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Proc Natl Acad Sci U S A. 2004 Jan 20;101(3):823-8. Epub 2004 Jan 12.

Erythropoietin both protects from and reverses experimental diabetic neuropathy.

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  • 1Mario Negri Institute of Pharmacological Research, 20157 Milan, Italy.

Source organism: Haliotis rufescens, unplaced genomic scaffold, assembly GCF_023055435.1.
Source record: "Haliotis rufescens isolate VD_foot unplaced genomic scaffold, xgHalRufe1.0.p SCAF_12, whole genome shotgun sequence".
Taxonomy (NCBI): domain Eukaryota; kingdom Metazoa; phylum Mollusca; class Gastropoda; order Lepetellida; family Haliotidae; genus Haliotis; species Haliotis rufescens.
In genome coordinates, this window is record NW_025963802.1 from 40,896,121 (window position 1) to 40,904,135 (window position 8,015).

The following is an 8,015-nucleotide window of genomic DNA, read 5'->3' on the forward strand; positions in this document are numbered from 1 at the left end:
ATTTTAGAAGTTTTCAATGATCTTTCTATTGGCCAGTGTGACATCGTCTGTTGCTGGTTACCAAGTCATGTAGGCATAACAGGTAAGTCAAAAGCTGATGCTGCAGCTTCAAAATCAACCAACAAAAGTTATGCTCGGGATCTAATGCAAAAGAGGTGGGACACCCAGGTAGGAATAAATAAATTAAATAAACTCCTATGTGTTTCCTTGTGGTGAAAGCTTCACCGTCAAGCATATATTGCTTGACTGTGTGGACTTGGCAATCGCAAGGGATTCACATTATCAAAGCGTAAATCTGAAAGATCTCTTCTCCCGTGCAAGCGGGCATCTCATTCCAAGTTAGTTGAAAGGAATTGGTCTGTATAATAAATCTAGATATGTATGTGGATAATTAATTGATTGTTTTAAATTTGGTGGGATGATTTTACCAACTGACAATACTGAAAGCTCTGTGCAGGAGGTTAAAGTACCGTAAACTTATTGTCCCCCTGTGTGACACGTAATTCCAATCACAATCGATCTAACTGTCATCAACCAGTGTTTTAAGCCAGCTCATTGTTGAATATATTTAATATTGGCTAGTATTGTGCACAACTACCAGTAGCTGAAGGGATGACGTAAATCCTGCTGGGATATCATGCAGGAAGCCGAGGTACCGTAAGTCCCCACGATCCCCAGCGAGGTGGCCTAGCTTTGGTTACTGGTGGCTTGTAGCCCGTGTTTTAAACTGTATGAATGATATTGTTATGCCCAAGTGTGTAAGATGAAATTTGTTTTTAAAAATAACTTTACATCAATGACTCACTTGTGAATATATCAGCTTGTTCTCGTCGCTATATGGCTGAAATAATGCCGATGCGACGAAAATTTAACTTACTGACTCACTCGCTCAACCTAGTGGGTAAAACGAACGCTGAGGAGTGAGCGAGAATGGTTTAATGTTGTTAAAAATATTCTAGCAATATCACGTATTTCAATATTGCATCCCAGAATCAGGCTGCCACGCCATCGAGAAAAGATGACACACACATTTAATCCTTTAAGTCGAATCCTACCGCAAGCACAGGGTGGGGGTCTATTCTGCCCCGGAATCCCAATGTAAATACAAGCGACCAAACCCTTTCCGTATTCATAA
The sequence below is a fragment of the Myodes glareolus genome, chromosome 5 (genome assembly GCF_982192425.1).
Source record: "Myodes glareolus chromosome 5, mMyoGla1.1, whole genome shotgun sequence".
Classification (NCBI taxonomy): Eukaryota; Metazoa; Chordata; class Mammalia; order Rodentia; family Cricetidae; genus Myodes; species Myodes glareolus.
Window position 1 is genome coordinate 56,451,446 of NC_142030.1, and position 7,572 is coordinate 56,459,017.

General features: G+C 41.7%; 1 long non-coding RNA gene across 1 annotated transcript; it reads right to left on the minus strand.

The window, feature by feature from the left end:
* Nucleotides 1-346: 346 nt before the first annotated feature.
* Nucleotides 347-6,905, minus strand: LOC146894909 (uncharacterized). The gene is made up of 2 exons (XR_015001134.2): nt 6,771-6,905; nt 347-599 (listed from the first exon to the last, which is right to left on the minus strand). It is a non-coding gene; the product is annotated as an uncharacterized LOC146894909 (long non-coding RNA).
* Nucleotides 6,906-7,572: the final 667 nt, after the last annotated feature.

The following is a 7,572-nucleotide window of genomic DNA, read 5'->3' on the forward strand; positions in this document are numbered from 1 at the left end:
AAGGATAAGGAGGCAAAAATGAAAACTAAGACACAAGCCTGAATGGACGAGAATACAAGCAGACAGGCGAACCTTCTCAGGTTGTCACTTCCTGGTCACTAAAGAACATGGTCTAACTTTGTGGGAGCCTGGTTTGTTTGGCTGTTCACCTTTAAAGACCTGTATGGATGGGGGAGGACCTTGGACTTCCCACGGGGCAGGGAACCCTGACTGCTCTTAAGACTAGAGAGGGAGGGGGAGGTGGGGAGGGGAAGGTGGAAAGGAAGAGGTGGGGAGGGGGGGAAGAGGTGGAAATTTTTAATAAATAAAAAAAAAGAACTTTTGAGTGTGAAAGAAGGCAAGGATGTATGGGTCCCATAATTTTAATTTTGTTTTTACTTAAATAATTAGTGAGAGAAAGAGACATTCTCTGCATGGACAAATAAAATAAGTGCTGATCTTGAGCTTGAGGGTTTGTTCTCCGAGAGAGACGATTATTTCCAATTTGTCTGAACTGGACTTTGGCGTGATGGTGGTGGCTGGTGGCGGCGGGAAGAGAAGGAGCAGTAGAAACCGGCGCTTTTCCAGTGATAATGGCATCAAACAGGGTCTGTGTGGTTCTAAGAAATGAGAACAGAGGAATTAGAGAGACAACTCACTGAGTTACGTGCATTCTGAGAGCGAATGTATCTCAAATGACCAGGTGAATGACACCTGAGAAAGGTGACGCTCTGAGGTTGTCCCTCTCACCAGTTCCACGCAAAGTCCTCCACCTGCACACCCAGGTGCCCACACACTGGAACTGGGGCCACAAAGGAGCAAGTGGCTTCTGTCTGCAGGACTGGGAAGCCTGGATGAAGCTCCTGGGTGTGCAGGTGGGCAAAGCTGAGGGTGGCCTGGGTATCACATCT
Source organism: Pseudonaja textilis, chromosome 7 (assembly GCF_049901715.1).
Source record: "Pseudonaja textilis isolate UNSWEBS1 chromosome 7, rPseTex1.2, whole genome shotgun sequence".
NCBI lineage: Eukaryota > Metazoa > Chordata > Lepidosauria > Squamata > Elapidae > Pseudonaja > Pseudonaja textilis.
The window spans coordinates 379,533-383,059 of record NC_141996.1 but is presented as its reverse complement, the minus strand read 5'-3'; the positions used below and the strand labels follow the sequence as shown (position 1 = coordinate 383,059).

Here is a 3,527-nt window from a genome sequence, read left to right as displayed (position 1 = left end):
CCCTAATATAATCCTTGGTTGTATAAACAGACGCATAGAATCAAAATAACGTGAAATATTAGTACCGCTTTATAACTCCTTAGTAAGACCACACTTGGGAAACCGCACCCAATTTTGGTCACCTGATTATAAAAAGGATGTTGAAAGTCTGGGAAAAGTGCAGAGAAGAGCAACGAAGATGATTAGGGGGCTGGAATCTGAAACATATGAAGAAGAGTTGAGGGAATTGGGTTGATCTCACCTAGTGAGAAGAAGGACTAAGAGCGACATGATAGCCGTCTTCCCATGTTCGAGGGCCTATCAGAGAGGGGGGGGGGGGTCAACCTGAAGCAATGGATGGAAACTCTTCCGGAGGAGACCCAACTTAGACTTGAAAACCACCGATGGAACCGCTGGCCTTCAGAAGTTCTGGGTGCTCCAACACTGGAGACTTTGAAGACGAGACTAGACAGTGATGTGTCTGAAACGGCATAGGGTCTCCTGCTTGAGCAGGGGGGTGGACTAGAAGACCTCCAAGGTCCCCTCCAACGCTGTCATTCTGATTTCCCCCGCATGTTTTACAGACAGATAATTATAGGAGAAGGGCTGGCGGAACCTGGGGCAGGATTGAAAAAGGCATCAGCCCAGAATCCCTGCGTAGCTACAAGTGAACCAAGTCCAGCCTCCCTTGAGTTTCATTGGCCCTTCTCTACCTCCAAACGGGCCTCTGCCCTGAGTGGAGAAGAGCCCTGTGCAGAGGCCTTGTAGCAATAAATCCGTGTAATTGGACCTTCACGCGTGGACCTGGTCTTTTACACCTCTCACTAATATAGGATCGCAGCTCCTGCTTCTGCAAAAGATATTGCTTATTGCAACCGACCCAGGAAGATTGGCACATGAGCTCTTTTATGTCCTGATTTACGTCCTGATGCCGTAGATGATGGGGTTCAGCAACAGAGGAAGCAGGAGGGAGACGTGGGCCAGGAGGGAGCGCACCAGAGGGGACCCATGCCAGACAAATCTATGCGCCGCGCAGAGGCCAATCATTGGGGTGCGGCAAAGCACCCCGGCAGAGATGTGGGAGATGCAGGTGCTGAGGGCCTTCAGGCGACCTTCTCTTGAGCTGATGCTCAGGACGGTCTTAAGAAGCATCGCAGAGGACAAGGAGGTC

Erythropoietin (EPO) possesses generalized neuroprotective and neurotrophic actions. We tested the efficacy of recombinant human EPO (rhEPO) in preventing and reversing nerve dysfunction in streptozotocin (STZ)-induced diabetes in rats. Two days after STZ [60 mg/kg of body weight (b.w.), i.p.], diabetic animals were administered rhEPO (40 microg/kg of b.w.) three times weekly for 5 weeks either immediately (preventive) before or after a 5-week delay (therapeutic) after induction of hyperglycemia or at a lower dose (8 microg/kg of b.w. once per week) for 8 weeks (prolonged). Tail-nerve conduction velocities (NCV) was assessed at 5 and 11 weeks for the preventive and therapeutic schedule, respectively. Compared to nondiabetic rats, NCV was 20% lower after 5 weeks in the STZ group, and this decrease was attenuated 50% by rhEPO. Furthermore, the reduction of Na(+),K(+)-ATPase activity of diabetic nerves (by 55%) was limited to 24% in the rhEPO-treated group. In the therapeutic schedule, NCV was reduced by 50% after 11 weeks but by only 23% in the rhEPO-treated group. rhEPO treatment attenuated the decrease in compound muscle action potential in diabetic rats. In addition, rhEPO treatment was associated with a preservation of footpad cutaneous innervation, as assessed by protein gene product 9.5 immunostaining. Diabetic rats developed alterations in mechanical and thermal nociception, which were partially reversed by rhEPO given either in a preventative or therapeutic manner. These observations suggest that administration of rhEPO or its analogues may be useful in the treatment of diabetic neuropathy.

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